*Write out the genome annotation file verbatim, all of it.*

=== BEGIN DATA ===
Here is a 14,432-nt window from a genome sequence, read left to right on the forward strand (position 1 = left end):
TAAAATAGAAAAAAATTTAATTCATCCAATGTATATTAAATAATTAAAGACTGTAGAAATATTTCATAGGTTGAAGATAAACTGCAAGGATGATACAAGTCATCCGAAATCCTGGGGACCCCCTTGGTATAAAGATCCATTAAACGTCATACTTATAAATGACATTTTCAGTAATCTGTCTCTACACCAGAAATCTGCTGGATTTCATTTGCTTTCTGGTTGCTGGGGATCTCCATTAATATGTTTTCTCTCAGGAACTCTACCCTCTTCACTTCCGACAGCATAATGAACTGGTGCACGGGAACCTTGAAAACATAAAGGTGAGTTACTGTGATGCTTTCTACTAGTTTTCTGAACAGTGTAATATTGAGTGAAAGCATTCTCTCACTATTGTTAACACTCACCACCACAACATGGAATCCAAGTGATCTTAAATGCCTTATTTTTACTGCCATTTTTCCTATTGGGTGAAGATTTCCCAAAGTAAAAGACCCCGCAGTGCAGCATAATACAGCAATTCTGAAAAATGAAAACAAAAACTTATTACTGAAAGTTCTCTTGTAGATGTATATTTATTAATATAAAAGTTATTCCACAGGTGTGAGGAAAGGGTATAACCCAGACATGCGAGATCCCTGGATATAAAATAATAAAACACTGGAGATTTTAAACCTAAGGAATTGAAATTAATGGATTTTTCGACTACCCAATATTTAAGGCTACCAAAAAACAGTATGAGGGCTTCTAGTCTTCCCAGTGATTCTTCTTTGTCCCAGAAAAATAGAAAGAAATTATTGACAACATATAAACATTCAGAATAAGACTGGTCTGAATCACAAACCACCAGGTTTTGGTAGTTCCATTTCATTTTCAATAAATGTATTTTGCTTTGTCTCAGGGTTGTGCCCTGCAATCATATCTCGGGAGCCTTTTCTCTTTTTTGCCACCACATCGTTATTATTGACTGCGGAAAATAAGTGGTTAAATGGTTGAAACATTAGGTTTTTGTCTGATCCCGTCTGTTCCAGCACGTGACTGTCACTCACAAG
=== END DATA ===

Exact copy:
Here is a 14,432-nt window from a genome sequence, read left to right on the forward strand (position 1 = left end):
TAAAATAGAAAAAAATTTAATTCATCCAATGTATATTAAATAATTAAAGACTGTAGAAATATTTCATAGGTTGAAGATAAACTGCAAGGATGATACAAGTCATCCGAAATCCTGGGGACCCCCTTGGTATAAAGATCCATTAAACGTCATACTTATAAATGACATTTTCAGTAATCTGTCTCTACACCAGAAATCTGCTGGATTTCATTTGCTTTCTGGTTGCTGGGGATCTCCATTAATATGTTTTCTCTCAGGAACTCTACCCTCTTCACTTCCGACAGCATAATGAACTGGTGCACGGGAACCTTGAAAACATAAAGGTGAGTTACTGTGATGCTTTCTACTAGTTTTCTGAACAGTGTAATATTGAGTGAAAGCATTCTCTCACTATTGTTAACACTCACCACCACAACATGGAATCCAAGTGATCTTAAATGCCTTATTTTTACTGCCATTTTTCCTATTGGGTGAAGATTTCCCAAAGTAAAAGACCCCGCAGTGCAGCATAATACAGCAATTCTGAAAAATGAAAACAAAAACTTATTACTGAAAGTTCTCTTGTAGATGTATATTTATTAATATAAAAGTTATTCCACAGGTGTGAGGAAAGGGTATAACCCAGACATGCGAGATCCCTGGATATAAAATAATAAAACACTGGAGATTTTAAACCTAAGGAATTGAAATTAATGGATTTTTCGACTACCCAATATTTAAGGCTACCAAAAAACAGTATGAGGGCTTCTAGTCTTCCCAGTGATTCTTCTTTGTCCCAGAAAAATAGAAAGAAATTATTGACAACATATAAACATTCAGAATAAGACTGGTCTGAATCACAAACCACCAGGTTTTGGTAGTTCCATTTCATTTTCAATAAATGTATTTTGCTTTGTCTCAGGGTTGTGCCCTGCAATCATATCTCGGGAGCCTTTTCTCTTTTTTGCCACCACATCGTTATTATTGACTGCGGAAAATAAGTGGTTAAATGGTTGAAACATTAGGTTTTTGTCTGATCCCGTCTGTTCCAGCACGTGACTGTCACTCACAAG